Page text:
In the 70’s and early 80s we were faced with problems and seemingly insurmountable challenges. But, no matter how overwhelming the situation seemed, we acted. We simply had to take action. The horror of how we were polluting the environment resulted in the invention of a new science: “Ecology.” The horror of ongoing war opened doorways for the exploration works and words, old and new. The wisdom of Ghandi, Ram Das, and the Dalai Lama came into our world and helped us both see and heal. The lasting horror of the nuclear age also provided advances in medicine, space and research to save our planet. We yearned to find ways to co-exist with progress…and each other. We still do. We simply have no choice.
I continue to dream…
(and eagerly await Season 2)
Until then, here’s the complete soundtrack used in the entire first season, including the haunting title theme by Kyle Dixon and Michael Stein, two members of the Austin, Texas, instrumental electronic group S U R V I V E. The compilation includes original music and a lot of great pre-existing music that set the mood of the show perfectly. Thanks to Luciano Milici for the excellent compilation.
Copyright, 2017. Robert Baldwin, Before the Downbeat.
Opening ourselves to our environment is vital to life, and critical to those desiring a life in the arts. I was happy to discover this poem by Ellen Bass, which beautifully illustrates this concept. It is important task for musicians, artists, writers, etc., to open to the experience beyond ourselves. It is one of the reasons I sometimes take my conducting students hiking, and tell them strange things like, “Before studying the score, go study one square foot of nature.” We all must experience the world outside of the music we so vigorously study. If neglected, we perhaps risk losing both the forest and the trees. Only once our attention is widened and our vulnerability exposed do we have a chance of reaching others with our art.
Any Common Desolation
can be enough to make you look up
at the yellowed leaves of the apple tree, the few
that survived the rains and frost, shot
with late afternoon sun. They glow a deep
orange-gold against a blue so sheer, a single bird
would rip it like silk. You may have to break
your heart, but it isn’t nothing
to know even one moment alive. The sound
of an oar in an oarlock or a ruminant
animal tearing grass. The smell of grated ginger.
The ruby neon of the liquor store sign.
Warm socks. You remember your mother,
her precision a ceremony, as she gathered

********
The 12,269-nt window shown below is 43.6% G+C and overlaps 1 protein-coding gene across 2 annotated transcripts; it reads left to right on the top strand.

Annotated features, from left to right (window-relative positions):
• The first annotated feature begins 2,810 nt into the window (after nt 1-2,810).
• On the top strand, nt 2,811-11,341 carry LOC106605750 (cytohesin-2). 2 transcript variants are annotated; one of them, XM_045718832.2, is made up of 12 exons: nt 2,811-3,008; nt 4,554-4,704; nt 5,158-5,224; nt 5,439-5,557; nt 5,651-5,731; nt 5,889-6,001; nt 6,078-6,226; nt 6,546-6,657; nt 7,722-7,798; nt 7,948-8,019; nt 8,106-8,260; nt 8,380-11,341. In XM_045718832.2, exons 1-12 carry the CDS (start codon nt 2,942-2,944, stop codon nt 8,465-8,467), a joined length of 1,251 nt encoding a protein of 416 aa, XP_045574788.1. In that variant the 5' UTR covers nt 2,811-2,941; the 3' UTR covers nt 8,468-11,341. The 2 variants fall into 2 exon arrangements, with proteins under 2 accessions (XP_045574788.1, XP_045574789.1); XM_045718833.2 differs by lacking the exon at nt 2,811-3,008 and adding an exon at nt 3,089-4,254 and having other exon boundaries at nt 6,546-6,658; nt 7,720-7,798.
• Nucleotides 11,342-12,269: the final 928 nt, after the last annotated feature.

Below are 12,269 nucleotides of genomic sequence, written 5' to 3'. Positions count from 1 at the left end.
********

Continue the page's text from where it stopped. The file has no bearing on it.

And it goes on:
the white cotton, slipped it over your toes,
drew up the heel, turned the cuff. A breath
can uncoil as you walk across your own muddy yard,
the big dipper pouring night down over you, and everything
you dread, all you can’t bear, dissolves
and, like a needle slipped into your vein—
that sudden rush of the world.
~ Ellen Bass, Copyright 2016
Thanks to Ms. Bass for permission to reprint her poem. For more information on Ellen Bass and her poetry: http://www.indiebound.org/book/9781556594649
Copyright 2016, Robert Baldwin, Before the Downbeat
This quote by David Ackert in the LA Times pretty much sums it up.
“Singers and Musicians are some of the most driven, courageous people on the face of the earth. They deal with more day-to-day rejection in one year than most people do in a lifetime. Every day, they face the financial challenge of living a freelance lifestyle, the disrespect of people who think they should get real jobs, and their own fear that they’ll never work again. Every day, they have to ignore the possibility that the vision they have dedicated their lives to is a pipe dream. With every note, they stretch themselves, emotionally and physically, risking criticism and judgment. With every passing year, many of them watch as the other people their age achieve the predictable milestones of normal life – the car, the family, the house, the nest egg. Why? Because musicians and singers are willing to give their entire lives to a moment – to that melody, that lyric, that chord, or that interpretation that will stir the audience’s soul. Singers and Musicians are beings who have tasted life’s nectar in that crystal moment when they poured out their creative spirit and touched another’s heart. In that instant, they were as close to magic, God, and perfection as anyone could ever be. And in their own hearts, they know that to dedicate oneself to that moment is worth a thousand lifetimes.”
– David Ackert, LA Times